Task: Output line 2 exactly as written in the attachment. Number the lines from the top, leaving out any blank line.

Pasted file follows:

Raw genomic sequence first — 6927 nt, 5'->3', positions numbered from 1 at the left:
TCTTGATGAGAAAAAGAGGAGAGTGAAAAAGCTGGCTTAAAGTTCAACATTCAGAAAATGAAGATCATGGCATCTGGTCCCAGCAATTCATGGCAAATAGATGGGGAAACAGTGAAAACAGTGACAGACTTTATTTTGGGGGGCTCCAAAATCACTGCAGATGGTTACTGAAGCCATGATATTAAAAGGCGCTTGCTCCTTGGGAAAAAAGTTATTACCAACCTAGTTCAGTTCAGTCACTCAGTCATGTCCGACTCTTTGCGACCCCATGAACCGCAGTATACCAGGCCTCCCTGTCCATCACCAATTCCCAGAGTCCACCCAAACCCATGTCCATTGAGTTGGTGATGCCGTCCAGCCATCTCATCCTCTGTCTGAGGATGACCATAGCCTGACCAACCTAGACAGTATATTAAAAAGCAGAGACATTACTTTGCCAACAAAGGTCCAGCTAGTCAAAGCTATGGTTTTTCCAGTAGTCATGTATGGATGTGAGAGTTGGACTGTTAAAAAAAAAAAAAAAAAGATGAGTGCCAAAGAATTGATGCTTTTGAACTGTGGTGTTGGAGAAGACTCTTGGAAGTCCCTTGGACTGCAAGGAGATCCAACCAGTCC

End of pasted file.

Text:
TCTTGATGAGAAAAAGAGGAGAGTGAAAAAGCTGGCTTAAAGTTCAACATTCAGAAAATGAAGATCATGGCATCTGGTCCCAGCAATTCATGGCAAATAGATGGGGAAACAGTGAAAACAGTGACAGACTTTATTTTGGGGGGCTCCAAAATCACTGCAGATGGTTACTGAAGCCATGATATTAAAAGGCGCTTGCTCCTTGGGAAAAAAGTTATTACCAACCTAGTTCAGTTCAGTCACTCAGTCATGTCCGACTCTTTGCGACCCCATGAACCGCAGTATACCAGGCCTCCCTGTCCATCACCAATTCCCAGAGTCCACCCAAACCCATGTCCATTGAGTTGGTGATGCCGTCCAGCCATCTCATCCTCTGTCTGAGGATGACCATAGCCTGACCAACCTAGACAGTATATTAAAAAGCAGAGACATTACTTTGCCAACAAAGGTCCAGCTAGTCAAAGCTATGGTTTTTCCAGTAGTCATGTATGGATGTGAGAGTTGGACTGTTAAAAAAAAAAAAAAAAAGATGAGTGCCAAAGAATTGATGCTTTTGAACTGTGGTGTTGGAGAAGACTCTTGGAAGTCCCTTGGACTGCAAGGAGATCCAACCAGTCC